Property from the SØR Rusche Collection
EGLON HENDRICK VAN DER NEER | Wooded landscape with two hunters at the entrance to a valley
Estimate: 1,500 - 2,000 GBP
Property from the SØR Rusche Collection
EGLON HENDRICK VAN DER NEER
Amsterdam circa 1634 - 1703 Düsseldorf
WOODED LANDSCAPE WITH TWO HUNTERS AT THE ENTRANCE TO A VALLEY
signed with monogram lower left: EH
oil on oak panel
unframed: 22 x 20.4 cm.; 8⅝ x 8⅛ in.
framed: 33.5 x 30.5 cm.; 13¼ x 12 in.
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Property from the SØR Rusche Collection is available to view at Sotheby’s, New Bond Street, 13 – 18 September (weekdays 9am – 4.30pm; weekend 12-5pm).
The bevelled panel is uncradled, flat and stable. The varnish is marginally discoloured but evenly applied. There are losses at the lower right and upper right corners, but no further major damages visible to the naked eye. Inspection under ultraviolet light reveals very little intervention. The varnish fluoresces opaque however so perhaps a few earlier, small retouchings should be assumed - but the painting is in seemingly very good condition.
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Acquired for the present collection during the 1970s.
Rotterdam, Kunsthal, At Home in the Golden Age, 9 February – 18 May 2008, no. 18 (as Attributed to Eglon Hendrik van der Neer).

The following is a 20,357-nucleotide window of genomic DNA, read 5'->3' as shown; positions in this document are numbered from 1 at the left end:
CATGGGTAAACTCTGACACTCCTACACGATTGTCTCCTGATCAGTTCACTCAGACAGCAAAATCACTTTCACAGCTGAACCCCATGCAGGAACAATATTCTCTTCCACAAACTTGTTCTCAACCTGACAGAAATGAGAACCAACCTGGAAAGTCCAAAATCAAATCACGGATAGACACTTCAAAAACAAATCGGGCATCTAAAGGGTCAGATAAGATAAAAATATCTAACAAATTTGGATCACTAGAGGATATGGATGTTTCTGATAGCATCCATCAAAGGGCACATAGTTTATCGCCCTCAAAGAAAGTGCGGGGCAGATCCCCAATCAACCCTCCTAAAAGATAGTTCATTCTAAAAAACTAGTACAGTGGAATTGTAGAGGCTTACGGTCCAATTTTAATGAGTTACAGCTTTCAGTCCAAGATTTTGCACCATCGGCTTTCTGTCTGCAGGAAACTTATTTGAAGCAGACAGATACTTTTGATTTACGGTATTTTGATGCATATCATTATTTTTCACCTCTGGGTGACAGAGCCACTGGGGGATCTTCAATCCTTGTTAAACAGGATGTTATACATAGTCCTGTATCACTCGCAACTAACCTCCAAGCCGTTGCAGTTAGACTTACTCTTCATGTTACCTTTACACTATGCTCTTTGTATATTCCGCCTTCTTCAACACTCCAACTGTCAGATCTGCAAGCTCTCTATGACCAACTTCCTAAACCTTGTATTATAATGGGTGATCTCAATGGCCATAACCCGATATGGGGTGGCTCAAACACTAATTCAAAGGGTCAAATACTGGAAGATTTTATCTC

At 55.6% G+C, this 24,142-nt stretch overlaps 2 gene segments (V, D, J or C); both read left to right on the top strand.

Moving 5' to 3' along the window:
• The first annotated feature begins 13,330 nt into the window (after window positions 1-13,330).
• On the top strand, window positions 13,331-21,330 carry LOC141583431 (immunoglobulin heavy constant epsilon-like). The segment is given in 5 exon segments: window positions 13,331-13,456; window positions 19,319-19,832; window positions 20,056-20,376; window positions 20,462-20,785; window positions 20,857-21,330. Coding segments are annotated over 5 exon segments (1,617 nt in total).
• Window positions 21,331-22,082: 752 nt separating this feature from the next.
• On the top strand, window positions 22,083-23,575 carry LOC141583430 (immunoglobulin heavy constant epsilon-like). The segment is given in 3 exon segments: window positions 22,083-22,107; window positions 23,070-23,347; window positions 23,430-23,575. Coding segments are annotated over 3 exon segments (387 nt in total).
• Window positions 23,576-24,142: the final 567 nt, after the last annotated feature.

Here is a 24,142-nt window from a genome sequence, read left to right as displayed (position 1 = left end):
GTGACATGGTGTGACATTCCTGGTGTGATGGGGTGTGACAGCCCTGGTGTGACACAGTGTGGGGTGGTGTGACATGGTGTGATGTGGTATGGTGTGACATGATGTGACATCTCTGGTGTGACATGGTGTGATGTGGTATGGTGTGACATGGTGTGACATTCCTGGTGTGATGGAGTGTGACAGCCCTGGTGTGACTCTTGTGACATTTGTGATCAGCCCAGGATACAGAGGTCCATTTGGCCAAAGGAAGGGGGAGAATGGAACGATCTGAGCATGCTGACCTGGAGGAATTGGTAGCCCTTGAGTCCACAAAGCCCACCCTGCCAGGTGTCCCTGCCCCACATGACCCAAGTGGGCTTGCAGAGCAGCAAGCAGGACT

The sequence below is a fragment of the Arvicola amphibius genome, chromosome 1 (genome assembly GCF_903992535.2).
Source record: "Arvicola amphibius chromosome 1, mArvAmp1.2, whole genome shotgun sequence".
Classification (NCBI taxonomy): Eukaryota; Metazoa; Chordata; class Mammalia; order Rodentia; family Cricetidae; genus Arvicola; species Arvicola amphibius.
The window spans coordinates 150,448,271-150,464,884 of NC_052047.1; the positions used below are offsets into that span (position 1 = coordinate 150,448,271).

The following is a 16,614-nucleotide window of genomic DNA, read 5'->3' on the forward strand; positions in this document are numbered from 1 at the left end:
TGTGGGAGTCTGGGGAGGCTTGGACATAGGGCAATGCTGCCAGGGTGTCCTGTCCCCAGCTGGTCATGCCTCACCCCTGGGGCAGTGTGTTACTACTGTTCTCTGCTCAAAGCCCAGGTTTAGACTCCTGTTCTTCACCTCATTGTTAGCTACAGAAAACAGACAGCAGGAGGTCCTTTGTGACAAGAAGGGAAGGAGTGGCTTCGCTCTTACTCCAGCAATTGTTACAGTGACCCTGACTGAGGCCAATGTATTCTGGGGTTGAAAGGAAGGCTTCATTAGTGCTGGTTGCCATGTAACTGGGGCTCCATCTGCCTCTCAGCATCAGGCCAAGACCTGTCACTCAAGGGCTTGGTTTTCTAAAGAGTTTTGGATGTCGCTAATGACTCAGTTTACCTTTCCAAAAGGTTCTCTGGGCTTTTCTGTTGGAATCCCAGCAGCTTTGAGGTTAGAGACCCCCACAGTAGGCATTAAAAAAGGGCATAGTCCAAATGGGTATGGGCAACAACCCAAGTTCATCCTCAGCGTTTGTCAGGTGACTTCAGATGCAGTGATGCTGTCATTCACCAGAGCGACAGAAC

The SØR Rusche Collection has been exhibited extensively over the last two decades. Please click here for further information.
H.-J. Raupp (ed.), Niederländische Malerei des. 17. Jahrhunderts der SØR Rusche-Sammlung, vol. 3, Landschaften und Seestücke, Münster/Hamburg/London 2001, pp. 198-201, cat. no. 50, reproduced in colour (as Attributed to Eglon Hendrik van der Neer);
W. Pijbes, M. Aarts, M. J. Bok et al, At Home in the Golden Age, exh. cat., Zwolle 2008, p. 45, cat. no. 18, reproduced in colour (as Attributed to Eglon Hendrik van der Neer).
This small wooded landscape by Eglon Hendrick van der Neer may now be recognised as one of the artist's earliest known works. Likely dating to the second half of the 1650s, as also suggested by the costume of the figures in the foreground, it may have been painted when Van der Neer was living in Orange in the South of France, where from 1655-58 he served as court painter to the Dutch governor of the principality. The young artist could have brought the small oak panel support with him from his hometown of Amsterdam, where he trained with his father, the landscape artist Aert van der Neer, as well as the history painter Jacob van Loo.
In this youthful composition, Van der Neer seems to have drawn inspiration from the Italianate landscapes of other Northern artists of the period, such as Dick Verhaert and Pieter Anthonisz. van Groenewegen. Even at this early stage in his career, he has incorporated a number of characteristic details that he would use throughout his career. In addition to his lively palette and notable attention to detail, Van der Neer has placed a lonely traveller toting a heavy pack in the middle-ground to further highlight the recession of space. A similar traveller appears in his late landscape illustrating Semiramis Receiving the Crown from the Assyrian King Ninus (1694) that is today in a private collection.1